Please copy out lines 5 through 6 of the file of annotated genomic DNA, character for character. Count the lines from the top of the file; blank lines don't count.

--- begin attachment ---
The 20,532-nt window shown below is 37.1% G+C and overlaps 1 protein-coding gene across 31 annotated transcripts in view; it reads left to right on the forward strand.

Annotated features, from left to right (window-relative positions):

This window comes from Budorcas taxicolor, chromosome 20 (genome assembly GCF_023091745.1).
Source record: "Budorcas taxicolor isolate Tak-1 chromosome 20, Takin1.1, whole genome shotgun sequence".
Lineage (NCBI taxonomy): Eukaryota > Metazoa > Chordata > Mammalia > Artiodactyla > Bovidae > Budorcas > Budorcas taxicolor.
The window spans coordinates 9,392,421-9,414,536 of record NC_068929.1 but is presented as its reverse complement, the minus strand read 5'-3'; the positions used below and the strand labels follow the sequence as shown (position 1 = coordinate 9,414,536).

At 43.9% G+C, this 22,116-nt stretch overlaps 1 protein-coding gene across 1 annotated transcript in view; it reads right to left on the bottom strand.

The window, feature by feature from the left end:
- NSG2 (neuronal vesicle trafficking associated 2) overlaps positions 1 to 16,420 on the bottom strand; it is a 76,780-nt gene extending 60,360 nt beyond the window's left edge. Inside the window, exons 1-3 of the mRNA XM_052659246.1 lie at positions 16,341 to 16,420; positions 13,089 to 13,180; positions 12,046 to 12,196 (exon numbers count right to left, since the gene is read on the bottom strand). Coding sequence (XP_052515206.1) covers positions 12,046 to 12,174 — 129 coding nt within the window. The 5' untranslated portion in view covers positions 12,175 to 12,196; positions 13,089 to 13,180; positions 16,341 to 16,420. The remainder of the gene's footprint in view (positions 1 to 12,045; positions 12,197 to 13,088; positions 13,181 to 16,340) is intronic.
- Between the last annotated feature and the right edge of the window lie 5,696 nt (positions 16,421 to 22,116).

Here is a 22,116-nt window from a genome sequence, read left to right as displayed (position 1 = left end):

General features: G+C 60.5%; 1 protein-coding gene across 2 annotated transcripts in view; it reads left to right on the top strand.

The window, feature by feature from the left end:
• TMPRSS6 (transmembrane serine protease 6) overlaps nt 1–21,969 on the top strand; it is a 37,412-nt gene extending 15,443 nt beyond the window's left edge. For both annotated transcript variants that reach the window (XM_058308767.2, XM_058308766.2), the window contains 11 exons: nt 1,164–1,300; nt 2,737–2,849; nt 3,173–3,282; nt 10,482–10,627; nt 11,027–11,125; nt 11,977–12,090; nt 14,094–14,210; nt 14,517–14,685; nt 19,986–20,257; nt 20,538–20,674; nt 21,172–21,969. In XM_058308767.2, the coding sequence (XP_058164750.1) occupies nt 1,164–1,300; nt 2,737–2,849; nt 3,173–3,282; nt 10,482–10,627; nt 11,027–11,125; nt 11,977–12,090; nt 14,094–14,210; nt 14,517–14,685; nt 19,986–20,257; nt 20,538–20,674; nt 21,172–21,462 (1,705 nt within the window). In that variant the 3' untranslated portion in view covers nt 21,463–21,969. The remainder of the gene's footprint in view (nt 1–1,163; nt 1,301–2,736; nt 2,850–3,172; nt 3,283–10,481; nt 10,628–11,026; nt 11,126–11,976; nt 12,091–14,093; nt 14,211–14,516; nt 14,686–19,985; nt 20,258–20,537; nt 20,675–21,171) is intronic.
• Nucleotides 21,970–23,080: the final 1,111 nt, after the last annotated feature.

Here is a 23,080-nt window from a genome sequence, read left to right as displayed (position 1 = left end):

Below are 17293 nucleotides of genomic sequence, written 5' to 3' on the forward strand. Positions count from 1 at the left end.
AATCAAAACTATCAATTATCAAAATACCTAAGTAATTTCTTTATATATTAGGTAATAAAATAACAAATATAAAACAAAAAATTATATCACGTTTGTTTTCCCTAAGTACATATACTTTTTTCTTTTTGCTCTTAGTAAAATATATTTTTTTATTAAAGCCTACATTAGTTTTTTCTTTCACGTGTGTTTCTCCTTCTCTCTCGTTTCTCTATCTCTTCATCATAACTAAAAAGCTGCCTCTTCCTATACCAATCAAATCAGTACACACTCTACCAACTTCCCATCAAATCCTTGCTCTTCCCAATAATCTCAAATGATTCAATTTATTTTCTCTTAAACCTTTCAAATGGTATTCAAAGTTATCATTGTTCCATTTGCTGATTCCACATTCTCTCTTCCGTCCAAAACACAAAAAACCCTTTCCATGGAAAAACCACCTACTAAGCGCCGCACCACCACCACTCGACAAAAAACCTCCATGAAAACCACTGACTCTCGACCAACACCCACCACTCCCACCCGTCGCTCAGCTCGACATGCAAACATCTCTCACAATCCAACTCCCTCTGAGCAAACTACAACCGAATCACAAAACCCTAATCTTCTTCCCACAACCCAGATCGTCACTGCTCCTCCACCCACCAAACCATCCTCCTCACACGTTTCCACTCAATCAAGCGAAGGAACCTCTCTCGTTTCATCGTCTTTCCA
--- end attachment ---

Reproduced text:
Lineage (NCBI taxonomy): Eukaryota > Metazoa > Chordata > Mammalia > Artiodactyla > Bovidae > Budorcas > Budorcas taxicolor.
The window spans coordinates 9,392,421-9,414,536 of record NC_068929.1 but is presented as its reverse complement, the minus strand read 5'-3'; the positions used below and the strand labels follow the sequence as shown (position 1 = coordinate 9,414,536).